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Driverless car soon on the street of London. (This Summer)

Avatar of RouTe
  • Total posts : 1891
  • Joined : 31 May 2014
  Post link 09 June 2014, 5:19
New laws are to be drawn up to allow driverless cars to take to Britain’s roads.
Ministers admit the current Highway Code and rules of the road are inadequate for the new generation of vehicles which pilot themselves.
With technology being developed on both sides of the Atlantic, the government wants to ensure that Britain is not overtaken by Google’s drive to see its cars used legally on the streets of California. month Google unveiled its computerised ‘hands-free’ self-driving bubble car, which has no steering wheel, brake or accelerator pedals, just buttons for start, pull over and emergency stop and a computer screen showing your route.

Google plans to have prototypes ready to test later this summer and says the goal is for the car to ‘shoulder the entire burden of driving’.
A prize fund of £10million will soon be launched in the UK for a whole town or city to develop as a test site for consumer testing of driverless cars.
Science minister David Willetts told MailOnline that he is already in talks with the Department for Transport about rewriting the law to allow cars on to UK highways without anyone in the driving seat.
’We are one of the world leaders in this,’ the Tory minister declared.

A British version of a driverless is being developed in Oxford, but Google have so far clocked up more road miles with their version.
’There is British technology, and it's a lot cheaper than the Google technology,’ Mr Willetts said.
’But whereas the Google car, they have notched up more miles, so we have got to ensure that the British has its own opportunity to get tested in a wider range of environments and that's what we are working on with the department for transport.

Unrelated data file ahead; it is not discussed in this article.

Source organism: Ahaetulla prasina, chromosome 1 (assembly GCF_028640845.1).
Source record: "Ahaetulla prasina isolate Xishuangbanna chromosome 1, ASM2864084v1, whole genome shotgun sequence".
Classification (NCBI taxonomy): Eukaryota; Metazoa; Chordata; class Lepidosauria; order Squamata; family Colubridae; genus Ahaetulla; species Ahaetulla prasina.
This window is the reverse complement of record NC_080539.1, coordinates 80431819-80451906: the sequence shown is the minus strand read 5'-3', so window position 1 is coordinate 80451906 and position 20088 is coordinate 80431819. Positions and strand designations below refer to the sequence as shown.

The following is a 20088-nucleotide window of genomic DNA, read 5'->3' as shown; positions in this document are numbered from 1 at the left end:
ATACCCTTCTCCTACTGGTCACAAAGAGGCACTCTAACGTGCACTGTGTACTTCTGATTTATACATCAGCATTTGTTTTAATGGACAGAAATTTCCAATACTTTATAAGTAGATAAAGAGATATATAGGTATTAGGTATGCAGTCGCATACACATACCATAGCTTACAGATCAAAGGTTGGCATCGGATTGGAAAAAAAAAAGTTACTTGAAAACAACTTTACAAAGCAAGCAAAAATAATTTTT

’But the technology is being developed at Oxford as we speak.’
Even in the US self-piloting cars are only allowed on the roads if someone sits in the ’driver’s seat’.
The California Department of Motor Vehicles is expected to start granting licences to certain driverless cars and their human co-pilots as soon as September.
Mr Willetts said: ’You need a regulatory regime so that these are permitted.
’What America is going to have is a legal regime in California that permits you to travel in one without requiring someone in the so-called drivers seat.
’Certainly there are new regulations being drafted in California and obviously this is something I have discussed with the Department for Transport, we are aware of it.
’We need to work on these type of regulations so that as the technology develops in Oxford and elsewhere we can see them used.’
The government’s infrastructure plan commits to reviewing the law to ’ensure there is a clear and appropriate regime for the testing of driverless cars that supports the world’s car companies to come hand test them here.’
Britain will also benefit from recent changes to the United Nations Convention on Road Traffic, which dates back to 1968. used to state: 'Every driver shall at all times be able to control his vehicle or to guide his animals.'
An amendment agreed last month would allow a car to drive itself, as long as the system 'can be overridden or switched off by the driver'.
A driver must be present and able to take the wheel at any time.
The convention covers European countries, Mexico, Chile, Brazil and Russia, although not the United States, Japan or China.
Google says its prototype driverless car has been given a ‘friendly’ face to give a non-threatening appearance and help the public accept the new technology.
The front of the vehicle has a soft foam-like material where a traditional bumper would be and a more flexible windscreen, in a bid to be safer for pedestrians.
Speed is restricted to 25mph and the ability to self-drive will depend on specifically designed Google road maps tested on the company’s current fleet of vehicles.
This works by using GPS technology to locate the vehicle’s exact position on an electronic map.
A combination of radar, lasers and cameras sitting on top of the roof give the car a 360-degree ‘view’, with sensors linked to computer software able to ‘see’ and identify people, cars, road signs and markings and traffic lights.


You Lie Because You Are Scared
Offline bob
Avatar of bob
  • Total posts : 1
  • Joined : 15 June 2014
  Post link 15 June 2014, 9:25
A robot on the motorway ??
Reply Scroll up

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